The Ordinary 100% Organic Cold-Pressed Moroccan Argan Oil, £5.90 the classic hair oil in pure form. This version is cold pressed to retain all the micro nutrients. A few drops applied to damp hair (depending on thickness and length) pre-styling smooths frizz. Or use as a pre-wash conditioner on dry hair to soothe scalp and deeply moisturise. Simple, effective, great value.

The SPF Dilemma

spf dial

These days I’ve a new found love of the sun – the light mornings and being able to wander in the park and sit outside before the heat rises and the hustle and bustle of the day kicks in. In the past though, it was always a bit of a hassle to go out into the sun. Having fair skin, I would never leave the house without at least an SPF15 sunscreen on – whether I was on holiday in Greece or going to work. And I did this unfailingly throughout my teens, twenties and beyond. It was good in the sense that I was practising what I preached as a Beauty Director. It’s a fact that there is a direct correlation between sun exposure and premature ageing of the skin in the form of fine lines, wrinkles, uneven texture and pigmentation (and worse still, skin cancer). And this approach seems to have worked to keep my skin relatively youthful in my 50s. Read More…

Your Healthiest Smile

Lemon

My fear of the dentist stemmed from around age ten when I had to have four teeth extracted to make room in my ‘overcrowded’ mouth. I did manage to escape without train track braces, but the damage was done. Once I became a teenager, I totally refused to go at all and it wasn’t until I hit my mid twenties when one of my molars disintegrated into a massive cavity through decay (yuk!) that I finally faced my fear. Via a friend’s recommendation, I found a female dentist who not only seemed to be able to calm my anxiety throughout the drilling and filling, she also managed to save my tooth. She explained it was a close call – I was lucky, the nerve hadn’t been affected and I didn’t need root canal treatment.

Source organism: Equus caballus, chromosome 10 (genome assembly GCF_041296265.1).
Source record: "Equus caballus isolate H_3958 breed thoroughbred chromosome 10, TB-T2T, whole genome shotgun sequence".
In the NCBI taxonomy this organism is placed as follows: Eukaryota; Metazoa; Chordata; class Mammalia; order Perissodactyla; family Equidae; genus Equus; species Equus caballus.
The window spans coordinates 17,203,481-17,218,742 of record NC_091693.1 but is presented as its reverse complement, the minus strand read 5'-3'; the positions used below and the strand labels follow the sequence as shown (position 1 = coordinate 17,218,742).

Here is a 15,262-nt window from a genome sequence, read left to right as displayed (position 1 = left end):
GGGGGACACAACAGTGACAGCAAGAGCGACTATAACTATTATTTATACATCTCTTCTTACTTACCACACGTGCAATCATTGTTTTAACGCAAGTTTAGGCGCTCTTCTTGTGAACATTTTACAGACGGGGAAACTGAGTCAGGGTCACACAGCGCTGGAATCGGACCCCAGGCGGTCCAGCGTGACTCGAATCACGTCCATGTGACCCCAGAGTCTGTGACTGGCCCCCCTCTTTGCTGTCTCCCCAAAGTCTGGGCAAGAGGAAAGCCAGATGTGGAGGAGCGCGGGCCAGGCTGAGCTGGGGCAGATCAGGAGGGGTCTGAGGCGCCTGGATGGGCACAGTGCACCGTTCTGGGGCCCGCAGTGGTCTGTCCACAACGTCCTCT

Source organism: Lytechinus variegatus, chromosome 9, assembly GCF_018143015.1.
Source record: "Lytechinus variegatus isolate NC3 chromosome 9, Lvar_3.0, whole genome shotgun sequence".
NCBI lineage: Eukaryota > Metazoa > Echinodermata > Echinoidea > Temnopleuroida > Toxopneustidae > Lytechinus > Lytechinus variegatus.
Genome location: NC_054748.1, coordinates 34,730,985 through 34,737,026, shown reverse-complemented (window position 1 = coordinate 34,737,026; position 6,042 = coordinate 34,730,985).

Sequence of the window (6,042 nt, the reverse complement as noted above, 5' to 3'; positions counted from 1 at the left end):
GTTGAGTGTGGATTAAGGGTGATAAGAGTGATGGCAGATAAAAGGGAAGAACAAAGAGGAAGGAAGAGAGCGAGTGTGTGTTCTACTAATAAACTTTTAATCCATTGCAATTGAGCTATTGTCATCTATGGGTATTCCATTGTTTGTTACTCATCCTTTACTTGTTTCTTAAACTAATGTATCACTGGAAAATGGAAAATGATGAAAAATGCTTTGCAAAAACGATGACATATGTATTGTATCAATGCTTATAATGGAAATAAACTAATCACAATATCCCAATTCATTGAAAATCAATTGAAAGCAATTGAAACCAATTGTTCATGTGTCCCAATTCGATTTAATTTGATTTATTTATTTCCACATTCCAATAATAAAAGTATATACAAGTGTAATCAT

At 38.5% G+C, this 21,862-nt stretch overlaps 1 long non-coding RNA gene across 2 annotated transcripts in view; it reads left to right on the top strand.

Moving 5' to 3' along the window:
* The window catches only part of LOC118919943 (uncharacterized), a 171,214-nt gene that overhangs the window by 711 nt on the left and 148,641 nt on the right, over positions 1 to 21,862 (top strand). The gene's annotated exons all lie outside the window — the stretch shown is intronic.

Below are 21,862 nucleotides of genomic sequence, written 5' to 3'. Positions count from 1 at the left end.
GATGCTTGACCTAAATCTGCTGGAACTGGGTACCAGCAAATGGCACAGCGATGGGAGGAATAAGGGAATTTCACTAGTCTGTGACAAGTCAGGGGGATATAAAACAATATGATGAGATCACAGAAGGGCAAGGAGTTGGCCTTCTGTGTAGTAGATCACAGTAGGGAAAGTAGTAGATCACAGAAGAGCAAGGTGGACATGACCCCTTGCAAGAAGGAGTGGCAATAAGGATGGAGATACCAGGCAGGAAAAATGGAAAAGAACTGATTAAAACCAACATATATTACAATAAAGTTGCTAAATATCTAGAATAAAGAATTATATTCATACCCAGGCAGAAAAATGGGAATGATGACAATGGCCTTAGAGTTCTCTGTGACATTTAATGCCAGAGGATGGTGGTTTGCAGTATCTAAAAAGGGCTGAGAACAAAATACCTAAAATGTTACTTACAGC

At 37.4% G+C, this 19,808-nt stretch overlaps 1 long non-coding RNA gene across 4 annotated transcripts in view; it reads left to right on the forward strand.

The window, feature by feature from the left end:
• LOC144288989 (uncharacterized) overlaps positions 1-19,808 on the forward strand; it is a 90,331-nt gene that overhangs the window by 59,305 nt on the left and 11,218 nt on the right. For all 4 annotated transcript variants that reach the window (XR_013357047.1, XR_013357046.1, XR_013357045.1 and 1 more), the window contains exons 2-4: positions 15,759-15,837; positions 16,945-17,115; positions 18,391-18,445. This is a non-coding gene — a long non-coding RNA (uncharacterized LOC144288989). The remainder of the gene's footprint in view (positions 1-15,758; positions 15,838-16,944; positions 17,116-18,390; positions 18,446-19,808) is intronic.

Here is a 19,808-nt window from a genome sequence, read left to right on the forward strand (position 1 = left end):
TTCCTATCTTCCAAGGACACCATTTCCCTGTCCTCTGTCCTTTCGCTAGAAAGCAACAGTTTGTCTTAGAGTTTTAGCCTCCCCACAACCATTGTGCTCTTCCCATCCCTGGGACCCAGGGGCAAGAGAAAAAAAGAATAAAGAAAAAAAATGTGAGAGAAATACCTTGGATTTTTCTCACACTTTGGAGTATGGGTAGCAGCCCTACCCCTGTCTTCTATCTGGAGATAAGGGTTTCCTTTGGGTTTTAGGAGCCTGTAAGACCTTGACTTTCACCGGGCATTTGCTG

It was the wake-up call I needed. I felt ashamed at the neglect and finally appreciated that if I wanted my teeth to last a lifetime I needed to look after them. From then on, I never missed a check-up, scheduled hygiene appointments every six months and upped my teeth cleaning regime at home. Read More…

Healthy Scalp, Healthy Hair

Close up of scalp and hair

We think nothing of putting a lot of effort, time, and money on cuts, highlights, blow dries, buying the latest shampoos conditioners and styling products. Anything to avoid the dreaded bad hair day. Yet as any trichologist or hairdresser will tell you, glossy, shiny, voluminous hair is borne of a healthy scalp and, holistically thinking, a healthy body too. Of course when we look in the mirror, we’re dealing with the superficial and the right styling products are crucial to get our hair behaving and swooshing in all the right ways, but they’re similar to make-up in the way that they enhance what’s already there. Read More…